Banks have a dubious business model and markets have noticed

The tendency toward restriction that runs through the tone of the presentation seems to me to be quite problematic. It seems to me to support a wide variety of misguided policy impulses.

–Larry Summers, Jackson Hole 2005

You might think Summers had changed his mind in the eleven years since he called Raghuram Rajan a “Luddite” for daring to suggest the financial system had gotten riskier since the 1970s thanks to competition and the rise of performance-based pay. After all, in a new paper, Summers and graduate student Natasha Sarin not only cited Rajan’s work approvingly, they concluded lenders are still too vulnerable to panics. You would, however, be wrong.

Continue reading: Banks have a dubious business model and markets have noticed

The tendency toward restriction that runs through the tone of the presentation seems to me to be quite problematic. It seems to me to support a wide variety of misguided policy impulses.

–Larry Summers, Jackson Hole 2005

You might think Summers had changed his mind in the eleven years since he called Raghuram Rajan a “Luddite” for daring to suggest the financial system had gotten riskier since the 1970s thanks to competition and the rise of performance-based pay. After all, in a new paper, Summers and graduate student Natasha Sarin not only cited Rajan’s work approvingly, they concluded lenders are still too vulnerable to panics. You would, however, be wrong.

Continue reading: Banks have a dubious business model and markets have noticed

Banks should hire McKinsey, says McKinsey

McKinsey & Co. has published a tome on the Death of Banks.

Well, they don’t actually say the end is nigh, but they do think the ranks of global mega-banks will shrink by at least half by the time the dust has settled:

Continue reading: Banks should hire McKinsey, says McKinsey

McKinsey & Co. has published a tome on the Death of Banks.

Well, they don’t actually say the end is nigh, but they do think the ranks of global mega-banks will shrink by at least half by the time the dust has settled:

Continue reading: Banks should hire McKinsey, says McKinsey

The Fed’s slow march into collateral intermediation

The Fed sure seems to be getting comfortable with the idea of acting as a centralised counterparty for collateral transactions. It’s unclear whether the market’s quite as enamored with the idea.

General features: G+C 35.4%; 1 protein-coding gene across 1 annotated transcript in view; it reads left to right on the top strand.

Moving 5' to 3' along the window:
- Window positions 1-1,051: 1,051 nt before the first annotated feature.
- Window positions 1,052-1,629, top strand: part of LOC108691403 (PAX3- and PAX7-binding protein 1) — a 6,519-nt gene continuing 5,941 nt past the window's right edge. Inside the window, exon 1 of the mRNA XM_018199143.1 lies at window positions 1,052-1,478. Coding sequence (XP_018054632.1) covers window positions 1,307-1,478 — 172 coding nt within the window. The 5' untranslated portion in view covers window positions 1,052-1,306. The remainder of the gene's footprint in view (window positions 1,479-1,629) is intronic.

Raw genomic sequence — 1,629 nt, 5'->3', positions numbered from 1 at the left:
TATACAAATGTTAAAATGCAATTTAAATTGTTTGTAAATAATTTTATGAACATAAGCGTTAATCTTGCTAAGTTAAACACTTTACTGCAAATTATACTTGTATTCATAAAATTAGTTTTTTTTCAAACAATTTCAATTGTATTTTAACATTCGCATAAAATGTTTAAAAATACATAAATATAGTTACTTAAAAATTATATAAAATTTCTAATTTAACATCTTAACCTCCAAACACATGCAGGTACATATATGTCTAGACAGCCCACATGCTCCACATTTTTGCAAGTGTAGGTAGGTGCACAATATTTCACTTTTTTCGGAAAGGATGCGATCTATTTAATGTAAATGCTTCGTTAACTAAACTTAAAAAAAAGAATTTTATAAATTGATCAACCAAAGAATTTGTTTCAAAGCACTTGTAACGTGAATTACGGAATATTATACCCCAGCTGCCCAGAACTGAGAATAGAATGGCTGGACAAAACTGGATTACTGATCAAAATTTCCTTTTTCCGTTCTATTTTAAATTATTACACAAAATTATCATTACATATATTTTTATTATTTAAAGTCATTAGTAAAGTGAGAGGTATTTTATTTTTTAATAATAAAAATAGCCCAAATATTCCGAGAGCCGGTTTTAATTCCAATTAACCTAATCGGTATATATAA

This year’s Jackson Hole conference was on monetary policy implementation, which often serves as a shorthand for the following questions: how should the Fed control interest rates, and how big of a role should it play in financial markets?

While the topic seems arcane, it’s important to understand how thoroughly the Fed has changed its approach to controlling interest rates (and through that, its relationship with markets). The topic isn’t just for technocrats — the debate now is over whether that change should be a permanent one.

Continue reading: The Fed’s slow march into collateral intermediation

The Fed sure seems to be getting comfortable with the idea of acting as a centralised counterparty for collateral transactions. It's unclear whether the market's quite as enamored with the idea.

This year's Jackson Hole conference was on monetary policy implementation, which often serves as a shorthand for the following questions: how should the Fed control interest rates, and how big of a role should it play in financial markets?

While the topic seems arcane, it's important to understand how thoroughly the Fed has changed its approach to controlling interest rates (and through that, its relationship with markets). The topic isn't just for technocrats -- the debate now is over whether that change should be a permanent one.

Continue reading: The Fed’s slow march into collateral intermediation

Liquidity regulations could help Fed policy transmission, or maybe just non-bank lenders

Obvious statement: Banks are crucial for the transmission of monetary policy into the US economy.
Not-so-obvious theory: Bank lending might become more important in that transmission because of post-crisis liquidity requirements. This one is interestin…

Obvious statement: Banks are crucial for the transmission of monetary policy into the US economy.

Not-so-obvious theory: Bank lending might become more important in that transmission because of post-crisis liquidity requirements. This one is interesting because it comes straight from the blog of the New York Fed, the guys in charge of US monetary policy implementation.

But if reserves do return to normal levels, that means even more credit risk could be pushed off of banks' balance sheets. And that could leave an even bigger role for non-bank lenders and asset managers.

Continue reading: Liquidity regulations could help Fed policy transmission, or maybe just non-bank lenders